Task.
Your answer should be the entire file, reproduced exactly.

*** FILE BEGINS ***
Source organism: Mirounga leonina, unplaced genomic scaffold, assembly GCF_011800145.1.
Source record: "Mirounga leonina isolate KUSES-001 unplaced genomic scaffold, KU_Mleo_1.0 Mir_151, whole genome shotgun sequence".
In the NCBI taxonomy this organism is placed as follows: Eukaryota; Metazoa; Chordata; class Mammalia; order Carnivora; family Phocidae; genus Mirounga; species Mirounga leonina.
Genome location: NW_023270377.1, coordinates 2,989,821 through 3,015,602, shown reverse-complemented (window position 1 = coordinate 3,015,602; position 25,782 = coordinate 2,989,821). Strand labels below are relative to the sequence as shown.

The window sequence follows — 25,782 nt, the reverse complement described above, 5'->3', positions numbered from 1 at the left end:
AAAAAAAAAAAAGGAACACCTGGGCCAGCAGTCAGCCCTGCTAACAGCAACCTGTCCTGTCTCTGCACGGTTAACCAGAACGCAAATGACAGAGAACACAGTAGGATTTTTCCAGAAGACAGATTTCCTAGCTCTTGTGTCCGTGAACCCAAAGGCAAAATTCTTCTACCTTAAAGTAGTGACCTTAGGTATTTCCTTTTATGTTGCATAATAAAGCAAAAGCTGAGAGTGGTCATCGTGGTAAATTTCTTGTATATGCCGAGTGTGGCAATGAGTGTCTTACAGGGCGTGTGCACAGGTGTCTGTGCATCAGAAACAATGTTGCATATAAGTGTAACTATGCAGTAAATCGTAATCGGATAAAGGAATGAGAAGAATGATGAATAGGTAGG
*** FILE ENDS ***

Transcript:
Source organism: Mirounga leonina, unplaced genomic scaffold, assembly GCF_011800145.1.
Source record: "Mirounga leonina isolate KUSES-001 unplaced genomic scaffold, KU_Mleo_1.0 Mir_151, whole genome shotgun sequence".
In the NCBI taxonomy this organism is placed as follows: Eukaryota; Metazoa; Chordata; class Mammalia; order Carnivora; family Phocidae; genus Mirounga; species Mirounga leonina.
Genome location: NW_023270377.1, coordinates 2,989,821 through 3,015,602, shown reverse-complemented (window position 1 = coordinate 3,015,602; position 25,782 = coordinate 2,989,821). Strand labels below are relative to the sequence as shown.

The window sequence follows — 25,782 nt, the reverse complement described above, 5'->3', positions numbered from 1 at the left end:
AAAAAAAAAAAAGGAACACCTGGGCCAGCAGTCAGCCCTGCTAACAGCAACCTGTCCTGTCTCTGCACGGTTAACCAGAACGCAAATGACAGAGAACACAGTAGGATTTTTCCAGAAGACAGATTTCCTAGCTCTTGTGTCCGTGAACCCAAAGGCAAAATTCTTCTACCTTAAAGTAGTGACCTTAGGTATTTCCTTTTATGTTGCATAATAAAGCAAAAGCTGAGAGTGGTCATCGTGGTAAATTTCTTGTATATGCCGAGTGTGGCAATGAGTGTCTTACAGGGCGTGTGCACAGGTGTCTGTGCATCAGAAACAATGTTGCATATAAGTGTAACTATGCAGTAAATCGTAATCGGATAAAGGAATGAGAAGAATGATGAATAGGTAGG